Monday, September 26, 2016


Originally published on October 16, 2014

I love Autumn. 
Everything about it is enticing:  the brightly colored leaves, the crisp and cool air, the beautiful fall flowers that bloom in my garden.  I enjoy wearing a comfy sweater while hiking at the park and I'll often pull on a pair of handwarmers to hang around on the sun porch as the days I'll be able to enjoy it rapidly dwindle.  This is the time of year I bake cookies and apple dumplings and quick breads of all kinds.  My cats cuddle more and rekindle their friendships as they stroll around the house looking for a warm sunbeam.
Yes, there's much to revel in this time of year, but this time around, I find myself a bit melancholy.  Like many Midwesterners I know, I'm experiencing a bit of PTSD related to last winter's howling winds, sub-zero temperatures, and a record-breaking eighty-five inches of snow.  Yes, I love autumn, but this year...for the first time in my life...I'm not looking forward to what will follow.
This past spring, it took a long time before I put my snow boots and mittens and shovel away, before I knew for certain it was safe to really believe warmer weather was here to stay.  For weeks I worked in my garden, remembering daily the endless hours of shoveling, the kindness of neighbors who helped me dig the ice and drifts from my downspouts, and the horrifying nights I sat up worrying about my furnace when the temperatures dipped to -17 degrees. 
Finally, around Flag Day, I began to enjoy what has been a lovely, if not cooler-than-normal summer.  But I'll take that.  It's been a joy to create a darling fairy garden near my front porch.  To sit in the back yard and swing to my heart's content while I read books and research a new novel.  To ride my bike here, there, and everywhere around town.  But now, it doesn't seem like it was nearly long enough, and I long to stave off what's coming next, if only for another month or so.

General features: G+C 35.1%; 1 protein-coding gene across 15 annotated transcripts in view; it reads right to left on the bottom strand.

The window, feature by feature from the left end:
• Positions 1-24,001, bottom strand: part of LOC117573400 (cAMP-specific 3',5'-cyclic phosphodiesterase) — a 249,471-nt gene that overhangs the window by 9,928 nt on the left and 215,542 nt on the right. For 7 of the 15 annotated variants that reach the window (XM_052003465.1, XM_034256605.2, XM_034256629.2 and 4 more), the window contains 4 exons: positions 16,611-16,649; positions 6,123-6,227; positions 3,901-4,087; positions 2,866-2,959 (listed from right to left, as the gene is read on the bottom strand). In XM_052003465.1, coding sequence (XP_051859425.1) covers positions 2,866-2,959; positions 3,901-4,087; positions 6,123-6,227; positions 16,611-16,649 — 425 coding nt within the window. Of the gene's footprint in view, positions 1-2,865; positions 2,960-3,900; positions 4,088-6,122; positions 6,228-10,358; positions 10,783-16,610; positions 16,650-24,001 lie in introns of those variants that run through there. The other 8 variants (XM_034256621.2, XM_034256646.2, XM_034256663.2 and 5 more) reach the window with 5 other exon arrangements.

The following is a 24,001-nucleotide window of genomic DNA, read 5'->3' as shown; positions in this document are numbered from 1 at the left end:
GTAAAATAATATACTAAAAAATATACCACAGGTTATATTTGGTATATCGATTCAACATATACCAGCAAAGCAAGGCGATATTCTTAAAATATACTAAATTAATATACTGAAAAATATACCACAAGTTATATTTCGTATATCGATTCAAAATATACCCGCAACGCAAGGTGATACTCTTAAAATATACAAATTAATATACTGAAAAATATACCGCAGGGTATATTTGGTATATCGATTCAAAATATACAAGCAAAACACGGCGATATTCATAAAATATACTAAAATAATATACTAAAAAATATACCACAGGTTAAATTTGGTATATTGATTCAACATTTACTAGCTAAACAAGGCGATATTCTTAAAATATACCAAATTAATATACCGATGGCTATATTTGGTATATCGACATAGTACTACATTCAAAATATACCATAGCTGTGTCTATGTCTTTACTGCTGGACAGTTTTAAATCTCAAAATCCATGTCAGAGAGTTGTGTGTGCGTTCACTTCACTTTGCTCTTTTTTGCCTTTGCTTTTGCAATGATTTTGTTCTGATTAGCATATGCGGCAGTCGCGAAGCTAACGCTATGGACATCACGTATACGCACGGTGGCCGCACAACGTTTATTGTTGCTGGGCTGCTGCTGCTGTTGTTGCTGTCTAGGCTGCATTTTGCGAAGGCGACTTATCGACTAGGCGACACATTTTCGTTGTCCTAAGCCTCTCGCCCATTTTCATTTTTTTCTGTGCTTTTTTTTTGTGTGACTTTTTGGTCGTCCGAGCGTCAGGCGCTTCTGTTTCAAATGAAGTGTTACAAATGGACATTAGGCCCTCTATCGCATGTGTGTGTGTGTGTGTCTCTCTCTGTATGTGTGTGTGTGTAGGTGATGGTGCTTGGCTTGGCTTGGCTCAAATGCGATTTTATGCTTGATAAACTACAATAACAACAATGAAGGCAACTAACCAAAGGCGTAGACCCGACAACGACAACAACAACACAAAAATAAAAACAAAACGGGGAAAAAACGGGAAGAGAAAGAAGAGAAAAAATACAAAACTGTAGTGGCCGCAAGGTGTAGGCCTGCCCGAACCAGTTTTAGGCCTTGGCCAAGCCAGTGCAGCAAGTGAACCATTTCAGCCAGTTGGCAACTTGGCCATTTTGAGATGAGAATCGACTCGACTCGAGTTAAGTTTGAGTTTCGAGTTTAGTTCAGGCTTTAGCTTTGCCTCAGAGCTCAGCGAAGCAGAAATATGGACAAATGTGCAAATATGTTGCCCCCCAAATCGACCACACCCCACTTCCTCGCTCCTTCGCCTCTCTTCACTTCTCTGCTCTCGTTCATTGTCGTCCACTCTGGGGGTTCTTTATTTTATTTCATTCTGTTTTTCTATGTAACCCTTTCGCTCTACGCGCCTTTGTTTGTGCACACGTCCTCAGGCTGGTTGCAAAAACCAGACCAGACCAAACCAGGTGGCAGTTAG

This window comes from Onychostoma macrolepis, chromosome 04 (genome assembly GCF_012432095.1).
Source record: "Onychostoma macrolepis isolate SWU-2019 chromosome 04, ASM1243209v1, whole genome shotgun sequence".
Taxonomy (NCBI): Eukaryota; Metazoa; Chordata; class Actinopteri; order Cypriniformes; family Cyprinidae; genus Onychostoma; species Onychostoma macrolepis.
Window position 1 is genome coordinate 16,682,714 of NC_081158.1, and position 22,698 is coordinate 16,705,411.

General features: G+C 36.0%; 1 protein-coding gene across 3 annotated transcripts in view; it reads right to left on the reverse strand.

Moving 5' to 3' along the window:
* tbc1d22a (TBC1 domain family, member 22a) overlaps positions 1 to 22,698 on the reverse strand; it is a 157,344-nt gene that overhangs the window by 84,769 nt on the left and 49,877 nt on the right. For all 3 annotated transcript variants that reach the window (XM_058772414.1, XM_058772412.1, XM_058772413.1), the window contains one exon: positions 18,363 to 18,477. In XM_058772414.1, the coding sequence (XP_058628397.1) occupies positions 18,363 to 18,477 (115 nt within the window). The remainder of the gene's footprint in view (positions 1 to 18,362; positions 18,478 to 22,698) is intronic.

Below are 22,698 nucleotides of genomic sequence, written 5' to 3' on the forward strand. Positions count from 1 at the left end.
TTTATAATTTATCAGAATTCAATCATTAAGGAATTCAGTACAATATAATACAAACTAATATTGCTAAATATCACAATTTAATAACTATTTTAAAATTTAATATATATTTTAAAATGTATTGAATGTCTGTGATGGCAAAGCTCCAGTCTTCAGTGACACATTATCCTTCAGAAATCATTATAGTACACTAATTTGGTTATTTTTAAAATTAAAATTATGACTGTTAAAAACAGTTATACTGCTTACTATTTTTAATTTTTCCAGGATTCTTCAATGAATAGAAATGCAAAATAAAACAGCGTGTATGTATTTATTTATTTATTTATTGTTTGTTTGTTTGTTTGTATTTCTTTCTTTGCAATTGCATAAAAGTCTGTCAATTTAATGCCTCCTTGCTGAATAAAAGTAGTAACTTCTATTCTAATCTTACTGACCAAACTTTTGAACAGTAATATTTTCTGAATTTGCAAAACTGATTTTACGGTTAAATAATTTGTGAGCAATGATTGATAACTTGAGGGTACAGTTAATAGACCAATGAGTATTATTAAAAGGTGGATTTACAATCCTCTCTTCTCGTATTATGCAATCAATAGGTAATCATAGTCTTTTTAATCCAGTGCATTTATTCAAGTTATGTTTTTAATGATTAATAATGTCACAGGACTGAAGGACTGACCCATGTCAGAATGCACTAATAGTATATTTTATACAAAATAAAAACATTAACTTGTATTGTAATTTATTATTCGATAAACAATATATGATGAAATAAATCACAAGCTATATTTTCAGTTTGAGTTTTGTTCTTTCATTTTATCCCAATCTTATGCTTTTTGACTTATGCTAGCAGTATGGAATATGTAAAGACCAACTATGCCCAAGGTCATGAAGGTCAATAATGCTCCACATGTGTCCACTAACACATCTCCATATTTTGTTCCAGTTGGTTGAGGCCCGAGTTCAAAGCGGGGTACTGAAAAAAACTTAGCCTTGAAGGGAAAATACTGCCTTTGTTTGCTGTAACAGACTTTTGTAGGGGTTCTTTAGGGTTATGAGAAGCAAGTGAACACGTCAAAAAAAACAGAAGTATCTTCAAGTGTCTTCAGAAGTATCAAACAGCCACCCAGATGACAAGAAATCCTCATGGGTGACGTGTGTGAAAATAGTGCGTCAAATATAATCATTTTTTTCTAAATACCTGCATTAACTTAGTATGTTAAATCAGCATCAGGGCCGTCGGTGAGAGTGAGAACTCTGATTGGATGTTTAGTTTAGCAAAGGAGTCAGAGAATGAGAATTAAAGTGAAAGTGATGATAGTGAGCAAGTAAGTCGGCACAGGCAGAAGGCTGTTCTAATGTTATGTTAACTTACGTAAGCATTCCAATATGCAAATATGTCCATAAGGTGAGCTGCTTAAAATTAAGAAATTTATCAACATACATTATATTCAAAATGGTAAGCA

When I was in eighth grade, my Language Arts teacher introduced me to the Iliad and the Odyssey, two books that opened my eyes to the cycles of life, death, war, peace, and everything in-between.  Mrs. Peterson graciously spent many a lunch hour in her classroom with me, eagerly answering my questions about the plot, the plethora of gods and goddesses and their roles and lessons in our modern life.
My favorite was the story of Persephone, the goddess often called "Kore" in her youth, who was stolen by Hades one afternoon as she frolicked in the flowers while her mother, Demeter, stood by helpless to save her.  Hades took Persephone as his intended wife to his land in the Underworld and Demeter, the goddess of the harvest, left her responsibilities to the earth behind while she frantically searched for her daughter.  Preoccupied with her grief, Demeter left the land to desiccate and die.
In the meantime, although Persephone was horrified to be separated from her mother, she eventually grew accustomed to her marriage and to the Underworld, finding that she was a benevolent greeter of those who entered death and darkness at the end of their lives.  Eventually her father sent a messenger to Hades and demanded the release of Persephone, and Hades agreed, but with a price to be paid.  Before setting his wife free, he gave her some pomegranate seeds to eat which magically bound Persephone to the Underworld for a portion of the year.  So Persephone returned to her mother who in turn rejoiced and the earth awakened and flourished.  Then six months later, when Demeter had to relinquish her daughter to fate, the harvest withered and winter came once again.
Persephone's story represents the cycle of birth and death and the ability to embrace and celebrate them both.  Each year, I'm reminded of the mystery of the little deaths in my own garden -- the wilting leaves, the yellowing stalks, the energy of the plants returning to the earth, to the underworld where their roots remain steadfast and strong.